She needs to recharge her low sex drive

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Q: My hubby thinks I don't love him because of my lack of interest in sex. I am in menopause and have lost my sex drive. I know it is not fair to him, but when I do plan to have sex with him, he gets on my nerves or we fight about something, which turns me off. I also try using gels for dryness, but it still hurts. We just don't understand each other.

A: While the sex life of couples can actually improve after a woman goes through menopause, if the partners don't communicate properly, then their sex life can become seriously damaged. And it seems in your particular case we have a bit of a chicken-or-egg situation, because I don't know whether the fights you've been having stem from the lack of sex or whether they came first and have damaged your relationship and that's why you've lost your desire.

What you two have to do is start from scratch. You have to make repairs to your relationship and fall in love again. I'm sure that if you can do that, your sex drive will come back. It may not be as strong as before, but it should be enough to satisfy the two of you.

If you can't make these repairs by yourselves, then go to see a marriage counselor.

Q: My boyfriend and I have a great life together, except for his one thing: He has issues of erectile dysfunction. He is 45 and says it's because there is so much on his mind that he can't relax. It's been more than a month since we have had sex of any kind. I want to believe that it is the stress he is under, but I am starting to think that he just isn't turned on by me.

I am 47. Before this relationship I was with a much older man, who also couldn't maintain an erection. I have a strong sex drive and am starting to become very frustrated. Is there something wrong with me? And is it wrong of me to think that even if he can't have an erection, he still has other ways to please me? I am tired of sex with a vibrator. What should I do?

A: How is his overall health? Is he overweight? Does he smoke or drink excessively? Having ED can be a sign of other health problems. I doubt that it has much to do with you, per se. He might be under some stress and might have some physical problems; combine these, and it becomes a problem. And if he had a problem having an erection one time, the worries about this occurring again could keep him from having erections.

Without putting pressure on him to necessarily please you, see if you can get him to be more physical with you. Perhaps if you lie together naked and cuddle, without it leading to sex, he might get over whatever problem he is encountering, and then you could resume having sex. It's true that he could please you, and perhaps that would happen as well. But if he is under pressure and you add to that pressure, it's not going to help. So for the immediate future, keep masturbating with your vibrator while you see if you can repair your sex life by taking it easy and not putting pressure on him.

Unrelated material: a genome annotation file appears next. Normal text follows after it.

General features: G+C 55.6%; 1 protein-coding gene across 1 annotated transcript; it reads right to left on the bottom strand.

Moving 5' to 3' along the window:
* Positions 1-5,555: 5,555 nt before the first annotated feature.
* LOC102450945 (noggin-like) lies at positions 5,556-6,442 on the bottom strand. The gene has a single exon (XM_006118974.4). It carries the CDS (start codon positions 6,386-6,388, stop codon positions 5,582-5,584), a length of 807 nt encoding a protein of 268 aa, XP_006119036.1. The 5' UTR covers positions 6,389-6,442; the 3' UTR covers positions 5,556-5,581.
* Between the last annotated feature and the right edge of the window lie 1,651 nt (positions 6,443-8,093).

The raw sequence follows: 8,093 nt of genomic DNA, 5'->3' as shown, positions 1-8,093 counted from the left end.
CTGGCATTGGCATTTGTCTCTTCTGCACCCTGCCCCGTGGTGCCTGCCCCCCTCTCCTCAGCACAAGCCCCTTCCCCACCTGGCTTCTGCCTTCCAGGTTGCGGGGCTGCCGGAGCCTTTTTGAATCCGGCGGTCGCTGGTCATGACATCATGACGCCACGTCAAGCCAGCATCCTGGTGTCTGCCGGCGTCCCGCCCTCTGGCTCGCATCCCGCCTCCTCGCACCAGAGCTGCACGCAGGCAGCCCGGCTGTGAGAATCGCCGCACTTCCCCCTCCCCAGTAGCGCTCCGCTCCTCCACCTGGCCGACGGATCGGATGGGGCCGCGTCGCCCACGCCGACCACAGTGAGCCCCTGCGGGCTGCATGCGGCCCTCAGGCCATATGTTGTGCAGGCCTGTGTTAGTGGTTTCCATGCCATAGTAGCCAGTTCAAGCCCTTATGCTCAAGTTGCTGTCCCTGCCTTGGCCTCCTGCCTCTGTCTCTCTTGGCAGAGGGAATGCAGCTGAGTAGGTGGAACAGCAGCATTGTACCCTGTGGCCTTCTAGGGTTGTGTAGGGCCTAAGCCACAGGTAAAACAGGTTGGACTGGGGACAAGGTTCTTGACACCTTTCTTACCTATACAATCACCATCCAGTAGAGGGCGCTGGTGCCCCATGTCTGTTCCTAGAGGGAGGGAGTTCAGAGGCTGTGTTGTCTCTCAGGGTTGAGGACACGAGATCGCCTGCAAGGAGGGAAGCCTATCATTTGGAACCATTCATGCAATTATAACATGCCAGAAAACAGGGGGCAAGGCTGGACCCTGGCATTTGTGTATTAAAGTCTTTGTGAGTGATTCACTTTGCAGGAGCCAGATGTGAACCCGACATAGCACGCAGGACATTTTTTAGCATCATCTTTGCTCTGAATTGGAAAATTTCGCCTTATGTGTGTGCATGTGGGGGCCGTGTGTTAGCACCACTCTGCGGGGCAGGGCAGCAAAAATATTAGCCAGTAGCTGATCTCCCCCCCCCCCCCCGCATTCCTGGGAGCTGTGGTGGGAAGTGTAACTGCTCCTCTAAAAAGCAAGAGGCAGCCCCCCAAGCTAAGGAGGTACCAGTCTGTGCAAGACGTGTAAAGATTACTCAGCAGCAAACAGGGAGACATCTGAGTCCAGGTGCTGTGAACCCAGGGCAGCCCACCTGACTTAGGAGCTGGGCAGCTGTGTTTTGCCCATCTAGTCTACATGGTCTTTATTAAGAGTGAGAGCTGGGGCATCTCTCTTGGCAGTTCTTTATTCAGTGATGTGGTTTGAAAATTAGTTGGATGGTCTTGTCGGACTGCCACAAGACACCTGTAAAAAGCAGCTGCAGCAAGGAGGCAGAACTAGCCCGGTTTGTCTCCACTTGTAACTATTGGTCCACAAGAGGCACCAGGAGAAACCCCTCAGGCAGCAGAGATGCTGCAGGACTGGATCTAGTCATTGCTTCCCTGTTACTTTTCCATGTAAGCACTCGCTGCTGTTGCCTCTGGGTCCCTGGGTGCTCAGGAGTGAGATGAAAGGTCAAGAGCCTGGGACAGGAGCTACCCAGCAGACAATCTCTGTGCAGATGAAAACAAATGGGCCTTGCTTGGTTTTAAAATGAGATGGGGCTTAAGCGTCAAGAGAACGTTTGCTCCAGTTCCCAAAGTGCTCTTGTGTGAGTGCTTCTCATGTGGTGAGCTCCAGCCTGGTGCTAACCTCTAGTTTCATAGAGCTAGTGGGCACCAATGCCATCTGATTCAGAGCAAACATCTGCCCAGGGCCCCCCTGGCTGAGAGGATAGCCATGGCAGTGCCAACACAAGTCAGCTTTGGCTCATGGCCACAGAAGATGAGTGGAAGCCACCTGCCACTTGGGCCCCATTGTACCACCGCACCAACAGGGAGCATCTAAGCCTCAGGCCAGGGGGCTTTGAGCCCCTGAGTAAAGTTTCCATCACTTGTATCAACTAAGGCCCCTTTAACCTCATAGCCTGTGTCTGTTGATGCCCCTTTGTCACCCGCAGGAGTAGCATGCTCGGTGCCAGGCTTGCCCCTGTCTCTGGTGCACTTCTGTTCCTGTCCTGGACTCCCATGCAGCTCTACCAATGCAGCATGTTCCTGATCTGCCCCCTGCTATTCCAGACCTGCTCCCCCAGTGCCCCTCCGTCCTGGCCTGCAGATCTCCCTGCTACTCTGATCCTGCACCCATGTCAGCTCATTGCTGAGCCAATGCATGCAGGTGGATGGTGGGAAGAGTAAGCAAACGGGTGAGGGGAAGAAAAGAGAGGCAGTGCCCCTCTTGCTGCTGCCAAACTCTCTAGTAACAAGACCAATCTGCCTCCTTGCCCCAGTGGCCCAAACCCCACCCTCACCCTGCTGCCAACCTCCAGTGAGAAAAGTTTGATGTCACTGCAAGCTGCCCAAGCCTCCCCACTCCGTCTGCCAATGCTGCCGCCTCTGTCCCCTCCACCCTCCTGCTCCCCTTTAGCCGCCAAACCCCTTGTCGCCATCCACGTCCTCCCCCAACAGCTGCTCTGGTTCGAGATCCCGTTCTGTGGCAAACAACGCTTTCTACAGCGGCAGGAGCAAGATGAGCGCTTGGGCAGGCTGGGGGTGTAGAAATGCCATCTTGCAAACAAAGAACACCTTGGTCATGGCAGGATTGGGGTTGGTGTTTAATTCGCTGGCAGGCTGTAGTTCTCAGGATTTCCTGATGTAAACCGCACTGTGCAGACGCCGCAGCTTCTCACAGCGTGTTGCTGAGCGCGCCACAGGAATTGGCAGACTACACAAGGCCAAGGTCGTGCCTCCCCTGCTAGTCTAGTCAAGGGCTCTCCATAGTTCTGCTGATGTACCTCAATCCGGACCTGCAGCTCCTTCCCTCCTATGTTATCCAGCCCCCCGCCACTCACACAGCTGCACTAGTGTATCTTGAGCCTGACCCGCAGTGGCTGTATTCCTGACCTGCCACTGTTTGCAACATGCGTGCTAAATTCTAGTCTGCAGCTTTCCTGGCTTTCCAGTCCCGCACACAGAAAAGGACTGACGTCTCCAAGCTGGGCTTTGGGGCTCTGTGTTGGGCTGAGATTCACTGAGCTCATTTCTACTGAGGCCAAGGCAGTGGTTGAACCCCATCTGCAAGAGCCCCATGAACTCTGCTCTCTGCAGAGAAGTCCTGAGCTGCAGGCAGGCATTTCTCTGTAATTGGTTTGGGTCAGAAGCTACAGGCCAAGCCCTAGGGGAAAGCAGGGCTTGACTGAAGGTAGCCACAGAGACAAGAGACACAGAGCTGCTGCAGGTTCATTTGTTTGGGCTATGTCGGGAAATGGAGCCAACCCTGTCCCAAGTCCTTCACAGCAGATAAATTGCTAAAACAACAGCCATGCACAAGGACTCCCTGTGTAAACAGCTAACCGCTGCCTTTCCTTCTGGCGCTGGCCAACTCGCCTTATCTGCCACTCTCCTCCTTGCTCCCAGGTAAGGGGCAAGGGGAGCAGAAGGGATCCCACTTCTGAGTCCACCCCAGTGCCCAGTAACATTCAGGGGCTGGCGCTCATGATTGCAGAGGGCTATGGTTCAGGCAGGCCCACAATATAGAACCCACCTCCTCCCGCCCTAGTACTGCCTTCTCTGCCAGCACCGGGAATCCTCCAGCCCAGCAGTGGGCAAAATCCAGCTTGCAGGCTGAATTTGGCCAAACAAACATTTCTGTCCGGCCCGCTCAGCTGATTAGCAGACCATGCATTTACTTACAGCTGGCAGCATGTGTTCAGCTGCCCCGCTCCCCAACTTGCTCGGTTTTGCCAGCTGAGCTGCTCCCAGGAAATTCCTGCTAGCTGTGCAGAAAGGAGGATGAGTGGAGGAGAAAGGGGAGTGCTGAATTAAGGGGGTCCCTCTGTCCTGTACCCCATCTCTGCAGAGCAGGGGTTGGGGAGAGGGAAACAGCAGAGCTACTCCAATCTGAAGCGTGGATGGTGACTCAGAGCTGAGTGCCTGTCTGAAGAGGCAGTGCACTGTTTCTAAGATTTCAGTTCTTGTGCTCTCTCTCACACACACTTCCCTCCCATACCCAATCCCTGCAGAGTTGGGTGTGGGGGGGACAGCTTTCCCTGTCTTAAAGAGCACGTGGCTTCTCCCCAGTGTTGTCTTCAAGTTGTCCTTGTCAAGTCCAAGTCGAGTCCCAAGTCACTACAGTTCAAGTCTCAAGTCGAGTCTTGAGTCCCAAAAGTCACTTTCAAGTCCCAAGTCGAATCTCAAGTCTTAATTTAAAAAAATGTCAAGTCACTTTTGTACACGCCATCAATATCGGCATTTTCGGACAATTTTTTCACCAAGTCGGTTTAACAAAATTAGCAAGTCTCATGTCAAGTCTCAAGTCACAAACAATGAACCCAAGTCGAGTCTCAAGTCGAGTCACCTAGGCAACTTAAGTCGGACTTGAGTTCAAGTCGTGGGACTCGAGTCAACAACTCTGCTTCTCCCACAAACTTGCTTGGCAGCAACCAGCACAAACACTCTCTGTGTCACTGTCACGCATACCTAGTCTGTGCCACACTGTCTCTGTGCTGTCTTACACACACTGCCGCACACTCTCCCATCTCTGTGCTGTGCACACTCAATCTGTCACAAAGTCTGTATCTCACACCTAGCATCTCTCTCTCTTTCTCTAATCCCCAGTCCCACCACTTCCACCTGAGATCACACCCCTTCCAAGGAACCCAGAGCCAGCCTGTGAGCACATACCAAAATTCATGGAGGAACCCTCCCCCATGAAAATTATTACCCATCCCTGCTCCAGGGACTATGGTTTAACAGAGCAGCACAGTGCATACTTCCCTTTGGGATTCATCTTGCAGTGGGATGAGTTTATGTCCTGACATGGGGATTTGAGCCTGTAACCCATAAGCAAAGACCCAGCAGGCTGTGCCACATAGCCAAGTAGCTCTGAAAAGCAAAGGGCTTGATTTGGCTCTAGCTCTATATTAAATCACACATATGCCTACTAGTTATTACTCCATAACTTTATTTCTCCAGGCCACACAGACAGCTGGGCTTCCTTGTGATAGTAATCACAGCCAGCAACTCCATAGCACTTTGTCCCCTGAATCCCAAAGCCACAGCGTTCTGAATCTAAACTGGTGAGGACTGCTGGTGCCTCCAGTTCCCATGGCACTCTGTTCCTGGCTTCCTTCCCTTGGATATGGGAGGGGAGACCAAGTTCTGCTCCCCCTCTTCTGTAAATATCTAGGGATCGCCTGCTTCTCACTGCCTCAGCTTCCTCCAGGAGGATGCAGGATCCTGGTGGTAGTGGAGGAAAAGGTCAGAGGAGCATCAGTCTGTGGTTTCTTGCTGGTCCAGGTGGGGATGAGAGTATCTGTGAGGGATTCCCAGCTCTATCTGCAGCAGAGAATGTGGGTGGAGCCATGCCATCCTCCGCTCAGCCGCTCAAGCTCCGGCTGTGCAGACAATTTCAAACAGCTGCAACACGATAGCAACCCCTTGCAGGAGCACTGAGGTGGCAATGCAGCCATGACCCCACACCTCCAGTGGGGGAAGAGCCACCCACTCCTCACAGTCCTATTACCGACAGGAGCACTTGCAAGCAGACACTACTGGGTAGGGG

You also might suggest that he get checked by a medical doctor to make sure that he doesn't have some serious circulatory issues that are preventing him from having erections.

Q: My fiance and I are high-school sweethearts. We are 25 years old, and we have a 10-month-old girl. Long story short, I caught him a couple of months ago looking at sexy, nude pictures of random girls online. At the time, we weren't having sex as much as we usually do, so he said that was his relief. I cried and expressed that I was willing to do whatever he wanted sexually. Well, I just caught him looking again last night. He was not masturbating this time, but he was looking.

I am open and willing to do things sexually. Why is he going out of his way to look at other women? I gave him his ring back and told him that if he wants other women, he can have them, but not me. I am willing to watch porn or do things to spice up our sex life. I need advice. Why does he still look, and what can I do to make our sex life less predictable?

A: On the one hand, I cannot tell you that your emotional response to this is wrong, because it is what it is. But if you want an objective point of view, especially because there is a baby in the picture, I would say that you are overreacting. There is behavior that deserves to be dealt with by separating, but his behavior doesn't appear to be reaching that level.

You two probably need professional counseling — on the one hand you may be too emotional about this issue to handle it, and on the other hand, he may have some psychological problem that is causing him to risk your relationship together simply over looking at pictures.

I wish I could help you, but you two need to see a professional in person in order to iron out this situation. The only thing I can say to you is not to simply end the relationship without putting in a lot more time and effort to see if it can be repaired.

Write to Dr. Ruth at drruth.com.

Distributed by King Features Syndicate

Copyright © 2014, Los Angeles Times
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